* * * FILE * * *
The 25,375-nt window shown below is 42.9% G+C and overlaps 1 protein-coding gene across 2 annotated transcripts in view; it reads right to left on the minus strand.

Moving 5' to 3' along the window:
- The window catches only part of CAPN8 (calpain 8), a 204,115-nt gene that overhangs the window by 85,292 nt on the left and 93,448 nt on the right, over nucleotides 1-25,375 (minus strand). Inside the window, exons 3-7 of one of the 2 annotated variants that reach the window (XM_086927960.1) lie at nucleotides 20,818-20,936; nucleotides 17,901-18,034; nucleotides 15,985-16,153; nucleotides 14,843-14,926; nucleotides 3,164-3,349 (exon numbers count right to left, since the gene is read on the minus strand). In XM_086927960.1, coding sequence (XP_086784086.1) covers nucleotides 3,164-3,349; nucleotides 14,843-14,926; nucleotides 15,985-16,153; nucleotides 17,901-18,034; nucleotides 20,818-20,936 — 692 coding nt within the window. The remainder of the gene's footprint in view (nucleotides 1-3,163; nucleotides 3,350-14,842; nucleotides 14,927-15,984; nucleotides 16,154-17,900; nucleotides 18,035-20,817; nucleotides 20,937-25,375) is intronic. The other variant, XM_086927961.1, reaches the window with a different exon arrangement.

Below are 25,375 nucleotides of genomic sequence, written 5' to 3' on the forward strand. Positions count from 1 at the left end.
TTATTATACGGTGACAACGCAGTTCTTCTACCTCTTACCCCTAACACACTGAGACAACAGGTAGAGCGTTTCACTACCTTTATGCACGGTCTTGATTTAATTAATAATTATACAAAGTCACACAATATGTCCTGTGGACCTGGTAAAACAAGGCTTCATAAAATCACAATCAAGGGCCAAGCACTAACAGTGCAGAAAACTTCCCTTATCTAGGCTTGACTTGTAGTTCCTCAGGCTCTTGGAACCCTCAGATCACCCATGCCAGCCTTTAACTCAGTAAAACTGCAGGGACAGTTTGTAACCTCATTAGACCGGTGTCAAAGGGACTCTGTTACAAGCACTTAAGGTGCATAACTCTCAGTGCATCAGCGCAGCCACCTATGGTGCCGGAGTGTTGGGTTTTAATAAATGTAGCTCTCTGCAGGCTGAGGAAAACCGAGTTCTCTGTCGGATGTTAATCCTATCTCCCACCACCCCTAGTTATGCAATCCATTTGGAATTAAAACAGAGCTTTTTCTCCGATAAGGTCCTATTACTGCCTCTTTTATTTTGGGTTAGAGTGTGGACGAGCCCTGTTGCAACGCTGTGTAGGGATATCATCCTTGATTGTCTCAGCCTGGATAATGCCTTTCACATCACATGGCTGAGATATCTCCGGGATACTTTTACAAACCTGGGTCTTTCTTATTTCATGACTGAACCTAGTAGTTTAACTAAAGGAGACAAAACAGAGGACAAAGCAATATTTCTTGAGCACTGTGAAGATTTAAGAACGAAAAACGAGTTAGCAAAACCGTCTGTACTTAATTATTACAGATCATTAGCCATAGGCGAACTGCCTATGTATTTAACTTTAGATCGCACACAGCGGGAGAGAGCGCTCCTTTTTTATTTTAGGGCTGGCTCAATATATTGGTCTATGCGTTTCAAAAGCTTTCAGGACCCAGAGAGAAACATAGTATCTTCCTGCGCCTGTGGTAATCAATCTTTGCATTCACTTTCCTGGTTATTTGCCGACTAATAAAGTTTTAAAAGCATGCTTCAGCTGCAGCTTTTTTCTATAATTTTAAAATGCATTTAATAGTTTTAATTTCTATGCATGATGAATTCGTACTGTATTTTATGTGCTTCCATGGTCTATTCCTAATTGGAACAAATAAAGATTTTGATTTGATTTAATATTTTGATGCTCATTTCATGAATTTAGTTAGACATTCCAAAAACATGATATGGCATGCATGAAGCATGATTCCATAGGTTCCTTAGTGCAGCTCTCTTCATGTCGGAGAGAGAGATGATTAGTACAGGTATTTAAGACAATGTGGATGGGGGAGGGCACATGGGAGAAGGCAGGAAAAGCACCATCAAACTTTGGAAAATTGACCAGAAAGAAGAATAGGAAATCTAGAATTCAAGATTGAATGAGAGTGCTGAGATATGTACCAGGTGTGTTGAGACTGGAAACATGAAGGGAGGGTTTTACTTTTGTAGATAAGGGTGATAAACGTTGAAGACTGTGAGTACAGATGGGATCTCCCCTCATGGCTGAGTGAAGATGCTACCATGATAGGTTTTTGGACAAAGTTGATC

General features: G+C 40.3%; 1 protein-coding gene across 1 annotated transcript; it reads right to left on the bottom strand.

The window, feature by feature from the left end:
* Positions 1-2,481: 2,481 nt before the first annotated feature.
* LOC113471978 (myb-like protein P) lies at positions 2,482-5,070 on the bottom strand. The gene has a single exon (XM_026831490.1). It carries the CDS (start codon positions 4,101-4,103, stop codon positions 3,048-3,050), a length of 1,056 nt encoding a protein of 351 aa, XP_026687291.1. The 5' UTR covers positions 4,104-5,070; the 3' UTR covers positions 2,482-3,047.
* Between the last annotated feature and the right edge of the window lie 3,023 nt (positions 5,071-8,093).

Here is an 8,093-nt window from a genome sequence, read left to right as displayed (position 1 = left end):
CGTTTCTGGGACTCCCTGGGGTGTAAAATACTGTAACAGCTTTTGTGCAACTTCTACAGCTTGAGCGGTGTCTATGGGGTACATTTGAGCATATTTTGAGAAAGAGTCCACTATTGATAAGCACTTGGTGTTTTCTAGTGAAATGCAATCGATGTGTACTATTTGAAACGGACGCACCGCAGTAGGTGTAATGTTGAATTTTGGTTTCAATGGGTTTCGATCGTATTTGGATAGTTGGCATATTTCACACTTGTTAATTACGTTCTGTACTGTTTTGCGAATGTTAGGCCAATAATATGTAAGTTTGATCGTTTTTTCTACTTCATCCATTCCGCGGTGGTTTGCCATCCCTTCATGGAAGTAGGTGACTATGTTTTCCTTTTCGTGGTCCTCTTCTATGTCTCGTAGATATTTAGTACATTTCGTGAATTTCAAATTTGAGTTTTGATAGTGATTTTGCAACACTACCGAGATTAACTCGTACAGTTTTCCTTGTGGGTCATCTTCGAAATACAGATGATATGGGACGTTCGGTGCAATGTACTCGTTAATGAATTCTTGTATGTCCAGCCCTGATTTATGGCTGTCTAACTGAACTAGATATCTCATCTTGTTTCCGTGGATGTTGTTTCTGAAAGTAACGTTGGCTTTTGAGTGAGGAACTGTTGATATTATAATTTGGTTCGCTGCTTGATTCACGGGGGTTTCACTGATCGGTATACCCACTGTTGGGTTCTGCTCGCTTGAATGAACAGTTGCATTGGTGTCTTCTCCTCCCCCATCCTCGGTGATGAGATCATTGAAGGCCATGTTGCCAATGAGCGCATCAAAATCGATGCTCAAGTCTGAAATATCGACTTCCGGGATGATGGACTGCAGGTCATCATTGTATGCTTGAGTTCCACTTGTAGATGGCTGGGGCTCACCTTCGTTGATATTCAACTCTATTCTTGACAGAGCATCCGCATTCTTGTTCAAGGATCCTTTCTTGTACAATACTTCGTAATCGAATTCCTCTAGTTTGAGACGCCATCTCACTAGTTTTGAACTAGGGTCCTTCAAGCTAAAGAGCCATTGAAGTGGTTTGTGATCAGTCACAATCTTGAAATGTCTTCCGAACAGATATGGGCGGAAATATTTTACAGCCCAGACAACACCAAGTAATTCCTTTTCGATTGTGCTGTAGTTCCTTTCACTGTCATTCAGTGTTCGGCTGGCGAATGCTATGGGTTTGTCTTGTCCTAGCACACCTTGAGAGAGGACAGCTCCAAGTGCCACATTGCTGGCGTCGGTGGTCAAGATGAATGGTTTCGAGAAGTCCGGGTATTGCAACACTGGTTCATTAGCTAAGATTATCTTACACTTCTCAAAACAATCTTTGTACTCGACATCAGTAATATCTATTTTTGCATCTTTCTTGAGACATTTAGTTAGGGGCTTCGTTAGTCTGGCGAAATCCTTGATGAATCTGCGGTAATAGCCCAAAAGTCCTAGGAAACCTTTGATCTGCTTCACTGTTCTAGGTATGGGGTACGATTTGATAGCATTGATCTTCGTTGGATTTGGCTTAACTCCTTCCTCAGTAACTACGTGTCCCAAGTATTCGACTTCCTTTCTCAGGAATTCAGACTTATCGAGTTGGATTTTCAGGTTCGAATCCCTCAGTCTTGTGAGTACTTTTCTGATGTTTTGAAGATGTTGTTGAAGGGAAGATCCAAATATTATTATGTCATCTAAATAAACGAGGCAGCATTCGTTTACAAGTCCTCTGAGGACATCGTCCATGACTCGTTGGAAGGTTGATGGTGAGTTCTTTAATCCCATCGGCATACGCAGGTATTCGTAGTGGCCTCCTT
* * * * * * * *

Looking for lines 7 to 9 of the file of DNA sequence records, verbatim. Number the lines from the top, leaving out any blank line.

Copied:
The window, feature by feature from the left end:
* Positions 1-2,481: 2,481 nt before the first annotated feature.
* LOC113471978 (myb-like protein P) lies at positions 2,482-5,070 on the bottom strand. The gene has a single exon (XM_026831490.1). It carries the CDS (start codon positions 4,101-4,103, stop codon positions 3,048-3,050), a length of 1,056 nt encoding a protein of 351 aa, XP_026687291.1. The 5' UTR covers positions 4,104-5,070; the 3' UTR covers positions 2,482-3,047.